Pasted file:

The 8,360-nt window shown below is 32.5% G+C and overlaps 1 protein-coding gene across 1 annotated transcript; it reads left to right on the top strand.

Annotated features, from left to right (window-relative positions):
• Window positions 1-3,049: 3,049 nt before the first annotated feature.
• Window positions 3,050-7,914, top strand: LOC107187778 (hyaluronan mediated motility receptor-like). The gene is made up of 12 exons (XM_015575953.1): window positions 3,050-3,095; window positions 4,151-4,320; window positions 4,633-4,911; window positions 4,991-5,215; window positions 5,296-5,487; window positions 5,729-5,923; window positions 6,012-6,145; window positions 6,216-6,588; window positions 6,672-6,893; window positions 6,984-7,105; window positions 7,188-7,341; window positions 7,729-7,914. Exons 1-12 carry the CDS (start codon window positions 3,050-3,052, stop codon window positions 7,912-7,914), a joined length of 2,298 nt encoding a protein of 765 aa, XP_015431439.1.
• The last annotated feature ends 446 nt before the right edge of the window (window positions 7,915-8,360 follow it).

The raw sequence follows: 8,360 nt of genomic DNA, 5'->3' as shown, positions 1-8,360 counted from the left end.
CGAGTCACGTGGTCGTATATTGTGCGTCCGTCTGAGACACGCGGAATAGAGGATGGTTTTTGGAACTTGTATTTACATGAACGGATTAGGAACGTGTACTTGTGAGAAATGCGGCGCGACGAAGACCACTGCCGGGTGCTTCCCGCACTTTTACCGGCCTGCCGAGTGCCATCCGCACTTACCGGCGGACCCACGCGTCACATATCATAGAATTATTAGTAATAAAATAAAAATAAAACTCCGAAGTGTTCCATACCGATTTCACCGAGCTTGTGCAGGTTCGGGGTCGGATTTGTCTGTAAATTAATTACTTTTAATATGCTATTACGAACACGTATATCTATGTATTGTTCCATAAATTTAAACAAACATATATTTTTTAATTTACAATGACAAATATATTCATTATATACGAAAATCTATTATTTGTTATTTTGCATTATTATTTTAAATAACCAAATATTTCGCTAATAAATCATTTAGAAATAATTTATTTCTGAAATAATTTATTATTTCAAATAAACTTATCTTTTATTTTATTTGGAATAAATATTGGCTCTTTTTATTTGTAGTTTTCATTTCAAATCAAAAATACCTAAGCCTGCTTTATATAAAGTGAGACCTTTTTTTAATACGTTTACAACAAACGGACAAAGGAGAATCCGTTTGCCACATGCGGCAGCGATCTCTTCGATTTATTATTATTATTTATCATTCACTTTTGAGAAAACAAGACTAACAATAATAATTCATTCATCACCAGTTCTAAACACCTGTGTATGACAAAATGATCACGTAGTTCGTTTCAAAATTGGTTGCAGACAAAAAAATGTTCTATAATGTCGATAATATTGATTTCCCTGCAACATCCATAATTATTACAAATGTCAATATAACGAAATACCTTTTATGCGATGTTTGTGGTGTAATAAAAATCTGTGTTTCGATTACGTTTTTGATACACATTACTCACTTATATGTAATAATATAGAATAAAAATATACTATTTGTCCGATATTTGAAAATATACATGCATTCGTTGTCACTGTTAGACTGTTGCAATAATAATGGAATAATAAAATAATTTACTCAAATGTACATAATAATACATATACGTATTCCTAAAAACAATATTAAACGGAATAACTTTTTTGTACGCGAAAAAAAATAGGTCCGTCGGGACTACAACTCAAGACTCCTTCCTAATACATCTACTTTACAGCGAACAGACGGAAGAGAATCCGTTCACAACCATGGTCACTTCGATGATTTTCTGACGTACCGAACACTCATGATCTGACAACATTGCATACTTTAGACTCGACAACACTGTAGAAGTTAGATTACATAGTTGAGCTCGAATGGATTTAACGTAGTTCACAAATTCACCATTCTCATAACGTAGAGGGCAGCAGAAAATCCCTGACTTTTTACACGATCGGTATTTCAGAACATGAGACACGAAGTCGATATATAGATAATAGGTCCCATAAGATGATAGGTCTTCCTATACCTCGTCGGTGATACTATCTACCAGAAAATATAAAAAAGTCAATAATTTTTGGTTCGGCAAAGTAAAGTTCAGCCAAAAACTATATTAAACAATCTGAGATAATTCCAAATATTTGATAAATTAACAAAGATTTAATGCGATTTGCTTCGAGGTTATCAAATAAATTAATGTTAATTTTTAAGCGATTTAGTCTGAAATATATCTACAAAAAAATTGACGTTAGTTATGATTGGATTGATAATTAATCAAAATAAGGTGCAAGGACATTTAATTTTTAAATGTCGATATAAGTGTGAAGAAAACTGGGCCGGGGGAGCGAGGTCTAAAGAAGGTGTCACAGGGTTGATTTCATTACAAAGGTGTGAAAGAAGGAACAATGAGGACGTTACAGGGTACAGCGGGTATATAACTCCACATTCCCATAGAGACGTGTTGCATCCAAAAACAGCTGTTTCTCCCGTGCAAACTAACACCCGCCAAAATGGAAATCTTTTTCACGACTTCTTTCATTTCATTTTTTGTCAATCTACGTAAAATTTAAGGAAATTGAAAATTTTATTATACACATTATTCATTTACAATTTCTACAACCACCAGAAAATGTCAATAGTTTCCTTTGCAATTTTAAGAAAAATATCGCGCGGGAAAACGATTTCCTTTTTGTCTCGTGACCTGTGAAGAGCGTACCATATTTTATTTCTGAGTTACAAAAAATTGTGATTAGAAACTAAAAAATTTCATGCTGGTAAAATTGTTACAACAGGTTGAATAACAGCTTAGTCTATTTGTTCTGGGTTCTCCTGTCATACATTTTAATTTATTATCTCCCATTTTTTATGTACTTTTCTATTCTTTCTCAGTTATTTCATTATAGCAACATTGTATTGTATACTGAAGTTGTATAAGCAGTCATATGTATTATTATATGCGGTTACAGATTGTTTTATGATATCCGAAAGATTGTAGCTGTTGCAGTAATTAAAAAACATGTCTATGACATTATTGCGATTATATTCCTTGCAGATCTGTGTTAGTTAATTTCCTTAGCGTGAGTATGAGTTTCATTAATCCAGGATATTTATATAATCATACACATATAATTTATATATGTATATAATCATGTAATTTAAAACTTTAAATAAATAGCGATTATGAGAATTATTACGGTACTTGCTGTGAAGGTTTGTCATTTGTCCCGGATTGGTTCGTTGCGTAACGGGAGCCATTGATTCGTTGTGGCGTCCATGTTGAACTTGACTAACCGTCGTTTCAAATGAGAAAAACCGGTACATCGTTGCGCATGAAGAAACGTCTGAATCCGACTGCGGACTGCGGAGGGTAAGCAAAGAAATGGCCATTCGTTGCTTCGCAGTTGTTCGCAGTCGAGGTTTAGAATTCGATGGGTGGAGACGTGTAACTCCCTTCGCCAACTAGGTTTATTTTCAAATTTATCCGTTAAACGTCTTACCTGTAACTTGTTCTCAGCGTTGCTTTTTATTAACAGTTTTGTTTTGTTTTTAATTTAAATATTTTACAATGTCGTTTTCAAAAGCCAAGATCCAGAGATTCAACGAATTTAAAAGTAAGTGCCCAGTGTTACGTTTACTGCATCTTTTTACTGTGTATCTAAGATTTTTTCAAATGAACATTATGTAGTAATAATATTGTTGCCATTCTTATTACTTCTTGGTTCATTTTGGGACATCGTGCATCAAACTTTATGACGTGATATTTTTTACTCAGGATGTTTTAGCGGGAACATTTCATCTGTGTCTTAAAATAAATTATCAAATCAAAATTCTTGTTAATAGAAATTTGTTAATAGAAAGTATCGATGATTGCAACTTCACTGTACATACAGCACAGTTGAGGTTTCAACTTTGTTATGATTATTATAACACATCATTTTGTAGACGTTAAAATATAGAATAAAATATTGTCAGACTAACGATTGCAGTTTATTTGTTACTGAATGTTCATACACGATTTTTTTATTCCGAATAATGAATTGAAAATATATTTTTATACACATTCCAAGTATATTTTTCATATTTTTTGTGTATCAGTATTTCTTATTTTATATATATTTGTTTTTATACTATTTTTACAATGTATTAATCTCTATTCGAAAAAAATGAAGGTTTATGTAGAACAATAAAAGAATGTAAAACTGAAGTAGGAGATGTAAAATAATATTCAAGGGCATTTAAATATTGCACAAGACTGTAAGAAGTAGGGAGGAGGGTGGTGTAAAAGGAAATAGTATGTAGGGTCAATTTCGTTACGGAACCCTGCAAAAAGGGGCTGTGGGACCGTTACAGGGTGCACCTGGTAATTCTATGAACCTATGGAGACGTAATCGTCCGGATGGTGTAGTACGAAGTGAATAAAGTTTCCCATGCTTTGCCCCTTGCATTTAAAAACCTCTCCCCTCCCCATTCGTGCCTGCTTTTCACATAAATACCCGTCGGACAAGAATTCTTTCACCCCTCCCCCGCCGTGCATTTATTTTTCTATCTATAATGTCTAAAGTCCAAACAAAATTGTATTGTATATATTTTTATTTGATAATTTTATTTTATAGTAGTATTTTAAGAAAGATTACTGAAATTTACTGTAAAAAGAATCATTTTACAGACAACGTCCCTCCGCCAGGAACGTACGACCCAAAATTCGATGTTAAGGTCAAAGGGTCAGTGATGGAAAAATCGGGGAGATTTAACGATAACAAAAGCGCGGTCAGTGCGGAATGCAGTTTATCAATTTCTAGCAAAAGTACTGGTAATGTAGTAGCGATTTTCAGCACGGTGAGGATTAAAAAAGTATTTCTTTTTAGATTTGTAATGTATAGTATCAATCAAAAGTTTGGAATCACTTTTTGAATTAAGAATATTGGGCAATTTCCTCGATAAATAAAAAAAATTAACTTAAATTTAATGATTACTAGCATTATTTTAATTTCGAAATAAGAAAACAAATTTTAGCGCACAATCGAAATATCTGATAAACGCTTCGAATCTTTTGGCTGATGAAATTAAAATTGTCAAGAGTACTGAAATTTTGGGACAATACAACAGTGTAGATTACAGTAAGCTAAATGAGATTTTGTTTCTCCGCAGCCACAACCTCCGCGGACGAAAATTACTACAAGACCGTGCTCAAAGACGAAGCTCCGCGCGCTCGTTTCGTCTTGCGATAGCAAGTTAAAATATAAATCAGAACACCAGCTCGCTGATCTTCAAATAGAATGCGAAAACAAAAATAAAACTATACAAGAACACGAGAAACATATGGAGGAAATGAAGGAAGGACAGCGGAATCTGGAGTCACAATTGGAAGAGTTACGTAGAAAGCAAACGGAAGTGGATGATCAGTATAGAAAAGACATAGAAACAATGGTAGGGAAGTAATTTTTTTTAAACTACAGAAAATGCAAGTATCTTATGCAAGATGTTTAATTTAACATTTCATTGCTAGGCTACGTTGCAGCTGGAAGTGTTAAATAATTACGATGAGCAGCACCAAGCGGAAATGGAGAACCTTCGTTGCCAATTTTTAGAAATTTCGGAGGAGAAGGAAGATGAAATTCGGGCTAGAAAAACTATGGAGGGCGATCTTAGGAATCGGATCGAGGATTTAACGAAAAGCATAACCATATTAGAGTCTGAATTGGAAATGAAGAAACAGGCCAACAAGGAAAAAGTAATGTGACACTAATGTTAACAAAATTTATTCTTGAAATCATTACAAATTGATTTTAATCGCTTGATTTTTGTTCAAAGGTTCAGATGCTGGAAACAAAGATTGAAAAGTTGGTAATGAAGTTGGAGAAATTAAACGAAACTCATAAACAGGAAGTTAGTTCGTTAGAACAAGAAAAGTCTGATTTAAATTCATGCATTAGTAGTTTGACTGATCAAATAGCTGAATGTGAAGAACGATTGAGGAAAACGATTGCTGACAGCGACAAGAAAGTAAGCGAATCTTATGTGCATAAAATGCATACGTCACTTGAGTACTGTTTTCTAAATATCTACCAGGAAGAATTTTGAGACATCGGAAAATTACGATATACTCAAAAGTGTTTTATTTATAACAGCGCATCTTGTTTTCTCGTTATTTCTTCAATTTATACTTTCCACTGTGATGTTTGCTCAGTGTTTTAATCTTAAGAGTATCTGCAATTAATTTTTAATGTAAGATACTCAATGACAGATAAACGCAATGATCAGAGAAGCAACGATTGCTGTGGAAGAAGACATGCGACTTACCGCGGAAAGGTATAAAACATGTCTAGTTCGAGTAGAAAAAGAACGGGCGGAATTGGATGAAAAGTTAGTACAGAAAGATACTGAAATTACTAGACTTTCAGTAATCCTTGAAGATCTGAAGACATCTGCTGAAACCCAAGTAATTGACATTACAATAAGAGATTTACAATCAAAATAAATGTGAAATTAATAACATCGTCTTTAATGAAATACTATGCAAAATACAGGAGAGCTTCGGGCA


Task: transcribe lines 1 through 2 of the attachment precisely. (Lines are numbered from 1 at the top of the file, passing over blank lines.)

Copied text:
The 8,360-nt window shown below is 32.5% G+C and overlaps 1 protein-coding gene across 1 annotated transcript; it reads left to right on the top strand.

Annotated features, from left to right (window-relative positions):